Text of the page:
Year 4 Teacher

Negotiable: Randstad Education Plymouth: Year 4 Primary Teachers needed for Se...

Teacher

£100 - £120 per day: Randstad Education Chelmsford: We are currently recruitin...

Day In a Page

Alexander Fury: The designer names to look for at fashion week this season

The big names to look for this fashion week

This week, designers begin to show their spring 2015 collections in New York
Will Self: 'I like Orwell's writing as much as the next talented mediocrity'

'I like Orwell's writing as much as the next talented mediocrity'

Will Self takes aim at Orwell's rules for writing plain English
Meet Afghanistan's middle-class paint-ballers

Meet Afghanistan's middle-class paint-ballers

Toy guns proving a popular diversion in a country flooded with the real thing
Al Pacino wows Venice

Al Pacino wows Venice

Ham among the brilliance as actor premieres two films at festival
Neil Lawson Baker interview: ‘I’ve gained so much from art. It’s only right to give something back’.

Neil Lawson Baker interview

‘I’ve gained so much from art. It’s only right to give something back’.
The other Mugabe who is lining up for the Zimbabwean presidency

The other Mugabe who is lining up for the Zimbabwean presidency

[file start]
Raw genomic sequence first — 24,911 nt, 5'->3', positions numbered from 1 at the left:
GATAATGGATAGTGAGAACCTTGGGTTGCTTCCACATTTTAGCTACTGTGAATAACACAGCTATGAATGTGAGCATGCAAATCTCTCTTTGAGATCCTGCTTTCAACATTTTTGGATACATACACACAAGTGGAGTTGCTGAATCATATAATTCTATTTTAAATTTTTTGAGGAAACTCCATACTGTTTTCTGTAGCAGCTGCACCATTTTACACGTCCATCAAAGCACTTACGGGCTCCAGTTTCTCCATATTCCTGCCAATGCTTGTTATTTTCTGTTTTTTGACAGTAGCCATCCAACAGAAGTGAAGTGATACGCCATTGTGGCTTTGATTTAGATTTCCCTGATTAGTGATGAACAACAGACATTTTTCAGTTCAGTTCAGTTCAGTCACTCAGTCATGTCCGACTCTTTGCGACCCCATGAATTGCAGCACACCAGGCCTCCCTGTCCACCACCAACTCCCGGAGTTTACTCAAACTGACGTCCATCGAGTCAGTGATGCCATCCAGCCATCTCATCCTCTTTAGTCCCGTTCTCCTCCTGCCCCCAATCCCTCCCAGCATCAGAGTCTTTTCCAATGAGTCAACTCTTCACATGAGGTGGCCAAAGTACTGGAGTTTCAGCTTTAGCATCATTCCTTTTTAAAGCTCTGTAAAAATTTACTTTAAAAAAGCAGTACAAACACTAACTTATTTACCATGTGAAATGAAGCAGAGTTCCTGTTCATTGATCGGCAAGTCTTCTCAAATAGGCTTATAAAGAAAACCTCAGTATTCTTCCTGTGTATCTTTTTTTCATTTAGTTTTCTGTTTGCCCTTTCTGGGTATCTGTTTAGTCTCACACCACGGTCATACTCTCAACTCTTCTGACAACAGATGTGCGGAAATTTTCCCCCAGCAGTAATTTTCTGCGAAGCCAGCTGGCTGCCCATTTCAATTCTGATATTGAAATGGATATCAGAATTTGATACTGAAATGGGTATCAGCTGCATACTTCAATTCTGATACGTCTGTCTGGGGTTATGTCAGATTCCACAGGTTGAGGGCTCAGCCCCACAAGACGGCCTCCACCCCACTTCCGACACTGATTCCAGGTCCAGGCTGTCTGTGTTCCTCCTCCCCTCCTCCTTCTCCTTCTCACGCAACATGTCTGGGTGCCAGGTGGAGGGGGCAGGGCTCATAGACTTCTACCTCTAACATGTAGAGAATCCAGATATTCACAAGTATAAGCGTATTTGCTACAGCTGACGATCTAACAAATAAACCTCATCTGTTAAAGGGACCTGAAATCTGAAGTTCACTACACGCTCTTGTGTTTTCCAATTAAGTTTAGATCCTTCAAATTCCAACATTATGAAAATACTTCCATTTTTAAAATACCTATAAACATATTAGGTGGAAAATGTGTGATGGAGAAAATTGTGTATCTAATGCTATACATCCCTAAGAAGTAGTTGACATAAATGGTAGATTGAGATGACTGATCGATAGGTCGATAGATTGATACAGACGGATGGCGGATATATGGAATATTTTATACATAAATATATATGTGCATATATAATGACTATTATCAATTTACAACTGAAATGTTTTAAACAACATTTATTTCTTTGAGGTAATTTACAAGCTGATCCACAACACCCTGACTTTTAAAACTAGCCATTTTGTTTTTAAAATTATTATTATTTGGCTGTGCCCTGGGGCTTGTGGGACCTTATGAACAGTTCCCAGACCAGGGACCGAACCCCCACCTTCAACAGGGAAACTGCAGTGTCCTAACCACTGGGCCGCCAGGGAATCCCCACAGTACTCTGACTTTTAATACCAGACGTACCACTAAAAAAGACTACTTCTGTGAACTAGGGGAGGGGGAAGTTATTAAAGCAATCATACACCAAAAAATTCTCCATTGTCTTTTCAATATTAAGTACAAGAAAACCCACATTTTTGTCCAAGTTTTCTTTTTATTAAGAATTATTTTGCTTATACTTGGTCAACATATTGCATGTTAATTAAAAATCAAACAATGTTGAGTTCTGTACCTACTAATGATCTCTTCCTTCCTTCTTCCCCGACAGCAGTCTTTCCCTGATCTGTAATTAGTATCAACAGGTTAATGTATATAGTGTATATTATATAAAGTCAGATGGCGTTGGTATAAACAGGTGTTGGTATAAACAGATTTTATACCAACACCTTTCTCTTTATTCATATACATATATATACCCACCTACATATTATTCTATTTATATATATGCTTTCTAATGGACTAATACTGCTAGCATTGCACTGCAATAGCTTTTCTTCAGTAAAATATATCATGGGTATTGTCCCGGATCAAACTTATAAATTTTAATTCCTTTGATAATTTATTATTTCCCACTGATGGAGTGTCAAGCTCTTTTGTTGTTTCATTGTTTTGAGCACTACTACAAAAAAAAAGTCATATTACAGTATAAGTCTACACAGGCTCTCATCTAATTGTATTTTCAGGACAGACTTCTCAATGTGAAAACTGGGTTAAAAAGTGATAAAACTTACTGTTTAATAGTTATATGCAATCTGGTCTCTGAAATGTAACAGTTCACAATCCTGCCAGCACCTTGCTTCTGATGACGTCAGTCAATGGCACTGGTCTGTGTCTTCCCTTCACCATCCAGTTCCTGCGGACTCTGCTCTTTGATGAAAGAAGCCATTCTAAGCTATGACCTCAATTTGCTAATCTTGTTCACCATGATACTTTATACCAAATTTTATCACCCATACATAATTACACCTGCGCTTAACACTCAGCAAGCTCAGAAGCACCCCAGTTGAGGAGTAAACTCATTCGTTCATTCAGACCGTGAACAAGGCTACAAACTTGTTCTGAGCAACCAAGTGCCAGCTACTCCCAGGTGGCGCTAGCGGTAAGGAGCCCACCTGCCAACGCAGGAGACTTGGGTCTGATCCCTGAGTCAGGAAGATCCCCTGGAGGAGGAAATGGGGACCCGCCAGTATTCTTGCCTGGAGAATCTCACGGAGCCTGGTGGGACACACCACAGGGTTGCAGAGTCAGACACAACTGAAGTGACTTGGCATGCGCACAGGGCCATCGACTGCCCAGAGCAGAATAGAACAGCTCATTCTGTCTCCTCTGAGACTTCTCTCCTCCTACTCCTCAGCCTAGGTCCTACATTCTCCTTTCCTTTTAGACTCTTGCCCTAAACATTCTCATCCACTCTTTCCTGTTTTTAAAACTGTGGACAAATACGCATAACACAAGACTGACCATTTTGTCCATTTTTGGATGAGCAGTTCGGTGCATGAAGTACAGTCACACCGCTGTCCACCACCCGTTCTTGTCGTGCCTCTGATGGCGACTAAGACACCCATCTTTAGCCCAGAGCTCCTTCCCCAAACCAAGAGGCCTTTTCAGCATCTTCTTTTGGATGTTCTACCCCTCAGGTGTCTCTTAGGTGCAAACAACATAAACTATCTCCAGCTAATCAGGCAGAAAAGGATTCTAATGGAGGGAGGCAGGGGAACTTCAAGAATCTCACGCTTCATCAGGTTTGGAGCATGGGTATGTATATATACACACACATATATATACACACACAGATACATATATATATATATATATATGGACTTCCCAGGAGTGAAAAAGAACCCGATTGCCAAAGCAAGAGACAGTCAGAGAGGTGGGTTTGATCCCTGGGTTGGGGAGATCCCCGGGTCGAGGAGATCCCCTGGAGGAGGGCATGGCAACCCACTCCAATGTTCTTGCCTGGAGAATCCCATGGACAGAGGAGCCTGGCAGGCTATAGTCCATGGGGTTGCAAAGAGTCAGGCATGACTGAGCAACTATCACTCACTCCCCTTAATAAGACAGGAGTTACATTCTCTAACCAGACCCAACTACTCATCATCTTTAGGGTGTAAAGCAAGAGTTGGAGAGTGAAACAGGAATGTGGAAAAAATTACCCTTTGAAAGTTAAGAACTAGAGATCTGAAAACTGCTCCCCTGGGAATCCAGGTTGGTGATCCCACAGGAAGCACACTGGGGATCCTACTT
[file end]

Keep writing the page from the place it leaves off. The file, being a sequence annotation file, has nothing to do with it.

Wife of President Robert Mugabe appears to have her sights set on succeeding her husband
The model of a gadget launch: Cultivate an atmosphere of mystery and excitement to sell stuff people didn't realise they needed

The model for a gadget launch

Cultivate an atmosphere of mystery and excitement to sell stuff people didn't realise they needed
Alice Roberts: She's done pretty well, for a boffin without a beard

She's done pretty well, for a boffin without a beard

Alice Roberts talks about her new book on evolution - and why her early TV work drew flak from (mostly male) colleagues
Get well soon, Joan Rivers - an inspiration, whether she likes it or not

Get well soon, Joan Rivers

She is awful. But she's also wonderful, not in spite of but because of the fact she's forever saying appalling things, argues Ellen E Jones
Doctor Who Into the Dalek review: A classic sci-fi adventure with all the spectacle of a blockbuster

A fresh take on an old foe

Doctor Who Into the Dalek more than compensated for last week's nonsensical offering
Fashion walks away from the celebrity runway show

Fashion walks away from the celebrity runway show

As the collections start, fashion editor Alexander Fury finds video and the internet are proving more attractive
Meet the stars of TV's Wolf Hall... and it's not the cast of the Tudor trilogy

Meet the stars of TV's Wolf Hall...

... and it's not the cast of the Tudor trilogy
Weekend at the Asylum: Europe's biggest steampunk convention heads to Lincoln

Europe's biggest steampunk convention

Jake Wallis Simons discovers how Victorian ray guns and the martial art of biscuit dunking are precisely what the 21st century needs
Don't swallow the tripe – a user's guide to weasel words

Don't swallow the tripe – a user's guide to weasel words

Lying is dangerous and unnecessary. A new book explains the strategies needed to avoid it. John Rentoul on the art of 'uncommunication'
Daddy, who was Richard Attenborough? Was the beloved thespian the last of the cross-generation stars?

Daddy, who was Richard Attenborough?

The atomisation of culture means that few of those we regard as stars are universally loved any more, says DJ Taylor